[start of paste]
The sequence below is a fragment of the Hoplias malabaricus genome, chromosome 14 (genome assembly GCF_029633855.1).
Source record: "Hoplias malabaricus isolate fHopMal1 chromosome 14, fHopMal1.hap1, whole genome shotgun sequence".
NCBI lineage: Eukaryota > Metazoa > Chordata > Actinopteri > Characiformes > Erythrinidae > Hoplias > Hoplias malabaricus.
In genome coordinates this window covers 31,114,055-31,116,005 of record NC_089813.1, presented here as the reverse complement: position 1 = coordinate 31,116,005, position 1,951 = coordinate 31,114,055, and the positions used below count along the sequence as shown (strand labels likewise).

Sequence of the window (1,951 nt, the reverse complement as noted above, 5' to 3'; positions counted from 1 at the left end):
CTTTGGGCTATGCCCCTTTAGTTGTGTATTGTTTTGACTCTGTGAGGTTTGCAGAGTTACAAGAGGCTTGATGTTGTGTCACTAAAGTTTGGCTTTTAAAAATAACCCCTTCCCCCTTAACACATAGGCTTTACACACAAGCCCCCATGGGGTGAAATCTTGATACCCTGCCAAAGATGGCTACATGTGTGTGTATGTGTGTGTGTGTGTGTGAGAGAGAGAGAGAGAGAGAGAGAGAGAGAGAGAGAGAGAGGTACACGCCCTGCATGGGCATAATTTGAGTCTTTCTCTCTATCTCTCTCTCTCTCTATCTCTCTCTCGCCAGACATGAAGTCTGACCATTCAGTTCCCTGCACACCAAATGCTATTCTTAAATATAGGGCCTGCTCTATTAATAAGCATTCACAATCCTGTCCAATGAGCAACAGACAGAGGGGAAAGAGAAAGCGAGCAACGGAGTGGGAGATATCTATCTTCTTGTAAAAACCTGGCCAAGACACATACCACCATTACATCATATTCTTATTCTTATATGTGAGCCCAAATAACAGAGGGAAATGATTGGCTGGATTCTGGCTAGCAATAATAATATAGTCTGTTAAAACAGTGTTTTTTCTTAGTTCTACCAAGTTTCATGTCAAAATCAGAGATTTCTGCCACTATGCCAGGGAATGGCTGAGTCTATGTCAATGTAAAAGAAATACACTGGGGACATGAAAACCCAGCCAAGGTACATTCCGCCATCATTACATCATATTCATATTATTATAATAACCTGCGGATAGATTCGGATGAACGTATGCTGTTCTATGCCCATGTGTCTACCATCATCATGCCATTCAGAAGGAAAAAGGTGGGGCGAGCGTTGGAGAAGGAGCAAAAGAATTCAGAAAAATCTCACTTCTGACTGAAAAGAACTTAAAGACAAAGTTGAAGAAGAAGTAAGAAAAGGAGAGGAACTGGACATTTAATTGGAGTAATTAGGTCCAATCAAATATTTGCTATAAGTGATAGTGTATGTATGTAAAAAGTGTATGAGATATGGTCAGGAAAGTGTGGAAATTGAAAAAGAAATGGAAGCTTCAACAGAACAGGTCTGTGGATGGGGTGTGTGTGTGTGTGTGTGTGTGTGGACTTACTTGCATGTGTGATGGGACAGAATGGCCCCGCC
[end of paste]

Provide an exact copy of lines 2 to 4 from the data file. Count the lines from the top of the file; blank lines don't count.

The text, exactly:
Source record: "Hoplias malabaricus isolate fHopMal1 chromosome 14, fHopMal1.hap1, whole genome shotgun sequence".
NCBI lineage: Eukaryota > Metazoa > Chordata > Actinopteri > Characiformes > Erythrinidae > Hoplias > Hoplias malabaricus.
In genome coordinates this window covers 31,114,055-31,116,005 of record NC_089813.1, presented here as the reverse complement: position 1 = coordinate 31,116,005, position 1,951 = coordinate 31,114,055, and the positions used below count along the sequence as shown (strand labels likewise).